to group rules and commoners can challenge alpha humans if they have the right
Sexual prudery has always been an important dynamic in human groups and
gossip about sexual liaisons is always the juiciest and sometimes the most
dangerous topic of conversation. A woman can destroy a man’s reputation by
complaining of sexual impropriety with or without cause. Complaints are
developed into cases within the privacy of each mind. Case-making stories accuse
others of character flaws, wrongdoing, and simulate a courtroom drama,
presenting evidence, determining guilt and announcing the penalty. Cases build
over time and often involve self-aggrandizing fantasy and rehearsal of speeches
that can be used to complain to others or to confront the accused.
Females tend to make dramatic cases and act them out in front of friends as
if they were auditioning for a part in a television drama. They test their
stories on each other and reach consensus by sharing emotional outbursts. The
guilt of the accused is determined more by the intensity of the storyteller's
emotions, speech pitch and volume than by the substantial merits of the case.
Males tend to have different strategies in the complaint department. Women
are specialists at sneak attacks, passive aggression and work covertly to build
a case against an enemy. Men, in comparison, tend to be more demonstrative and
their aggression is more easily seen. Men begin to discredit other men and find
allies using derogatory comments and sarcasm. The idea is to discredit and
marginalize anyone you do not like. When men feel secure that other men are
allies, they become more demonstrative and voice more aggressive insults against
a common foe with derisive laughter and backslapping camaraderie. Groups of men
are most dangerous when they achieve loud camaraderie, based on shared enmity,
because they can quickly generate enough aggressive energy to attack a common
enemy. A volatile men's group can create a new enemy in a matter of minutes.
Conflicts can be resolved by timeouts, change of context, negotiation,
mediation and separation. An overwhelming problem is the need for victory. When
a loving couple enters an argument both participants want to prevail and the
conflict escalates as each tries harder and harder to win. A simple solution to
an argument is for one or both sides to concede. Training to reduce and resolve
conflicts involves learning to convert the innate structure of win or lose into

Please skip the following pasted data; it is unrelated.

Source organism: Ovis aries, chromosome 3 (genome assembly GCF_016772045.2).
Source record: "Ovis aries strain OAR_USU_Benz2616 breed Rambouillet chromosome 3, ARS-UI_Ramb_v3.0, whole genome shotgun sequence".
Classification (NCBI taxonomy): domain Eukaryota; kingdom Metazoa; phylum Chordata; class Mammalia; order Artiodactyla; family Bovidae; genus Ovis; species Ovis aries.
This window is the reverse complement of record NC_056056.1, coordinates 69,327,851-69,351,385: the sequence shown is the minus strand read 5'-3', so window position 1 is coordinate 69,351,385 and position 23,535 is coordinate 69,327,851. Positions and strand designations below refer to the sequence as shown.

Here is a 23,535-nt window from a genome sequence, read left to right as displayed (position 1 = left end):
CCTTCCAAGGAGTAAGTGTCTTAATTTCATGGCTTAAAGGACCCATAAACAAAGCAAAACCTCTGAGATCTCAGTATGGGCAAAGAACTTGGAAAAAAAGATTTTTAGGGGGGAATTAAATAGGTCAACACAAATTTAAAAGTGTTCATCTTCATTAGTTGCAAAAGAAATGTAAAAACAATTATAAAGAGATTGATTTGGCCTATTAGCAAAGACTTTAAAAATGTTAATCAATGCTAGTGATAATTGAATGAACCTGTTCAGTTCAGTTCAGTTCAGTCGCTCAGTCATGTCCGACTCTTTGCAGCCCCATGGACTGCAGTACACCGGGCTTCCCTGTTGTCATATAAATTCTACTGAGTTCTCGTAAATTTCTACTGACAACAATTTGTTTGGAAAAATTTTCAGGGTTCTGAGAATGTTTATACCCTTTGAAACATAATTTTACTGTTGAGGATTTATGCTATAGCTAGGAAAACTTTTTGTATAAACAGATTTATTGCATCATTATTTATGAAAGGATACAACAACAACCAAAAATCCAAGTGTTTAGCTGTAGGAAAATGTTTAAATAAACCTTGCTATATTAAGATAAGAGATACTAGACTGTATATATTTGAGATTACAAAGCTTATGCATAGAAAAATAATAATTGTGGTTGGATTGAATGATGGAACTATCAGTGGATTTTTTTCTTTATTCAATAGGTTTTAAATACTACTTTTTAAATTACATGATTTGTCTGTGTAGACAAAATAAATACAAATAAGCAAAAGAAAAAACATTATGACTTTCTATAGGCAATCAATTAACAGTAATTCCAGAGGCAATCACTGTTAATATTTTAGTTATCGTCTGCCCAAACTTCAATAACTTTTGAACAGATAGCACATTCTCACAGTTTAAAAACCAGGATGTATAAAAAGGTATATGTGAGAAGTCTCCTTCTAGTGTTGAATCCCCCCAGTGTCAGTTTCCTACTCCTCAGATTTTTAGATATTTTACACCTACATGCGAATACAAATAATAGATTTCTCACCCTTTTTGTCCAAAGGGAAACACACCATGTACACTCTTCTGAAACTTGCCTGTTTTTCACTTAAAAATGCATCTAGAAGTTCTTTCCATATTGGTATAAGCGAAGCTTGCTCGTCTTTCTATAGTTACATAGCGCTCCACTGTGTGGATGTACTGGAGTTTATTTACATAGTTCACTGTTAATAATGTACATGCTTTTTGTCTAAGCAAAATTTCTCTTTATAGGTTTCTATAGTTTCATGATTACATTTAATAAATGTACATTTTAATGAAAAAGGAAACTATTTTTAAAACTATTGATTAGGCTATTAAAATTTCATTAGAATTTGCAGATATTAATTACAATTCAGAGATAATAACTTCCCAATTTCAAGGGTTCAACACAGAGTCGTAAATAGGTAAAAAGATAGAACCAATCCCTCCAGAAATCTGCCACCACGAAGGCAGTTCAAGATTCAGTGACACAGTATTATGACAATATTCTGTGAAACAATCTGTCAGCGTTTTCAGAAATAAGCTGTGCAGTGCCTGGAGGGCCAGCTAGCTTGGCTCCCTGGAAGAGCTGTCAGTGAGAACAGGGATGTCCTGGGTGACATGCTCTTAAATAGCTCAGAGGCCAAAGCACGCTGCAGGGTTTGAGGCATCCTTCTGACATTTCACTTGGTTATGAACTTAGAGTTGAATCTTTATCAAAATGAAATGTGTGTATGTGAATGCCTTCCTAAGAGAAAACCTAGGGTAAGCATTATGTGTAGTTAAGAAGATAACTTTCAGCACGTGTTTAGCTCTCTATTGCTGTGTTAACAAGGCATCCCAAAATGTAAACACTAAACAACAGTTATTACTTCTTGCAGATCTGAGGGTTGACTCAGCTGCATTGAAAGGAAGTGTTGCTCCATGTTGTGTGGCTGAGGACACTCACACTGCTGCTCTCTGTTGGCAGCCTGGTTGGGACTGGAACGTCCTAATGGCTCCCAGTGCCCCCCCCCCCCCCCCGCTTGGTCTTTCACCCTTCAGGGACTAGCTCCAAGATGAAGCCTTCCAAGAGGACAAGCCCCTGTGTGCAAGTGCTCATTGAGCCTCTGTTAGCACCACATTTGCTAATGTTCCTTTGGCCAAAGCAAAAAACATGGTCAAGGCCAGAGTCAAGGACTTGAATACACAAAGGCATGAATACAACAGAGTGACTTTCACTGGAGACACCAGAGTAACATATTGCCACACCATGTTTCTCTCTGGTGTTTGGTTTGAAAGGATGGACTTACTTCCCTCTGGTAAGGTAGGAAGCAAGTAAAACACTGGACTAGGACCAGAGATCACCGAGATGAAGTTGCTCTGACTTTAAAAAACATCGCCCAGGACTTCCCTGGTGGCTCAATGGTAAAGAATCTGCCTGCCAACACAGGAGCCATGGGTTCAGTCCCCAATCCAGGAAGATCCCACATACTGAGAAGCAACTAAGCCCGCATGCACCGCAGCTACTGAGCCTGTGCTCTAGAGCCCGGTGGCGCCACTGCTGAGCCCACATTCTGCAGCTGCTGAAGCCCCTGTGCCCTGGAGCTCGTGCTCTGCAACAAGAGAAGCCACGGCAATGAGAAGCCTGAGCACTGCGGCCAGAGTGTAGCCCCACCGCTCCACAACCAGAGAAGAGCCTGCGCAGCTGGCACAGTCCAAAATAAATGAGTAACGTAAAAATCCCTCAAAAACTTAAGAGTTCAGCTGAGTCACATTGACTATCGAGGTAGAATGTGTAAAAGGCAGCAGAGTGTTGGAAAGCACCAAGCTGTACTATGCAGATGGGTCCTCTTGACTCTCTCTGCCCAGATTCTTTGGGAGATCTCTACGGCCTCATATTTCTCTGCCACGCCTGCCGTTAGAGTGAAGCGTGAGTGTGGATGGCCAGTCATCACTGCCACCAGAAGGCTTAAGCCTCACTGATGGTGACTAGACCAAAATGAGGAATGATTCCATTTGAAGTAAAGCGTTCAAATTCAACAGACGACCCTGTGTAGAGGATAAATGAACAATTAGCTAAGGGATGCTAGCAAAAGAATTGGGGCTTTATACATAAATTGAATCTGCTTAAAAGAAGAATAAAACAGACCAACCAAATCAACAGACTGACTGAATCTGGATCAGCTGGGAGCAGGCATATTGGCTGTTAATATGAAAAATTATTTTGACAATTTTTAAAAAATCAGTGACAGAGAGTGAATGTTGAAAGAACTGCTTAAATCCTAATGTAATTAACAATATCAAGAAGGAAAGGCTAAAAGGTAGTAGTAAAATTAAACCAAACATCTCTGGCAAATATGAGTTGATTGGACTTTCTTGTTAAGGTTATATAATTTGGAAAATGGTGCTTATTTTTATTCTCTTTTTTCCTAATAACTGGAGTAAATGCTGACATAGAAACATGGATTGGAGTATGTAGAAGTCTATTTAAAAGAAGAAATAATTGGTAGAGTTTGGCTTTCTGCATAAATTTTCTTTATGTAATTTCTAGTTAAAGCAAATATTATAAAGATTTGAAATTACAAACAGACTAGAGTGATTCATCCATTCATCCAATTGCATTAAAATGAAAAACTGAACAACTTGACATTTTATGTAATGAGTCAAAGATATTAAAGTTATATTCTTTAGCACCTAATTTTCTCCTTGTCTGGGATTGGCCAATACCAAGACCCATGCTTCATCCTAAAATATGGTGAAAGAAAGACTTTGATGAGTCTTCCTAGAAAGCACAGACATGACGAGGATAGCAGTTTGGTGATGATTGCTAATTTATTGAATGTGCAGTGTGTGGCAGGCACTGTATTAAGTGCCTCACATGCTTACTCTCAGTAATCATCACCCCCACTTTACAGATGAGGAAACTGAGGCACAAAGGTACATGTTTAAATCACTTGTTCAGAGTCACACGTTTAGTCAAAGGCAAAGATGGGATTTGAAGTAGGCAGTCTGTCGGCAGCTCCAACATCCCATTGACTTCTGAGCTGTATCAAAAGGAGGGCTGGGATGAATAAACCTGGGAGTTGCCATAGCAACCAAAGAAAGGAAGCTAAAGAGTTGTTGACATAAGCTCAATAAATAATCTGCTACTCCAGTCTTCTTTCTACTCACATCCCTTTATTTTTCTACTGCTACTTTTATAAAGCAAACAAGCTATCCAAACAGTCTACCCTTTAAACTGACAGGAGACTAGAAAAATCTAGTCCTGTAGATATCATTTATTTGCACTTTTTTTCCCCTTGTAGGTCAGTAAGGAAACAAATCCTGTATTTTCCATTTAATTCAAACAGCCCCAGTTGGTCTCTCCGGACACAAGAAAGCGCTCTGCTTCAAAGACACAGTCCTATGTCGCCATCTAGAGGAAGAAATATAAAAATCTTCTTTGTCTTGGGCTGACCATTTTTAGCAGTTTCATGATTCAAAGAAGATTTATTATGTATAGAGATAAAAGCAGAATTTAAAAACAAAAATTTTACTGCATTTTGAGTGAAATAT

win-win outcomes. As soon as a combatant realizes that winning is losing and
losing is winning, then the substance of a conflict can be shifted. Win-win
solutions to conflicts require creative thinking, concessions and compromises.
These requirements are hard to achieve. The linkage is to learned skills of
self-control, empathy and compassion. One major is obstacle, innate narcissism,
the inability to accept criticism or admit to errors, must be fully revealed,
understood and ultimately overridden.
Hear About Case-making and Conflict
The book, I and Thou, focuses on intimate relationships. Innate tendencies are hard at
work when people meet, become lovers and end with arguments and fighting. The
same tendencies determine how family members interact and explain why so many
families are “dysfunctional.” When lovers form an enduring pair bond, they often
become parents and everything changes. Humans seek bonding with others and are
distressed when they become isolated. Humans bond to each other in several ways.
The most enduring bonds are kin-related, based on closely shared genes. The
deepest bonding occurs when mother and infant are together continuously from
birth and mother breast-feeds the infant. Bonds among family members are the
most enduring. Bonds to friends, lovers and spouses are the next most
significant. Bonds to colleagues, neighbors and even strangers that are admired
from a distance are next. Friendships are often temporary bonds, based on the
need to affiliate with others for protection, social status, feeding, sex and
I and Thou eBook
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The author is
Stephen Gislason MD
The Psychology & Philosophy series was developed by Persona Digital Books.
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reserved. The author is Stephen Gislason and the publisher is Persona Digital Books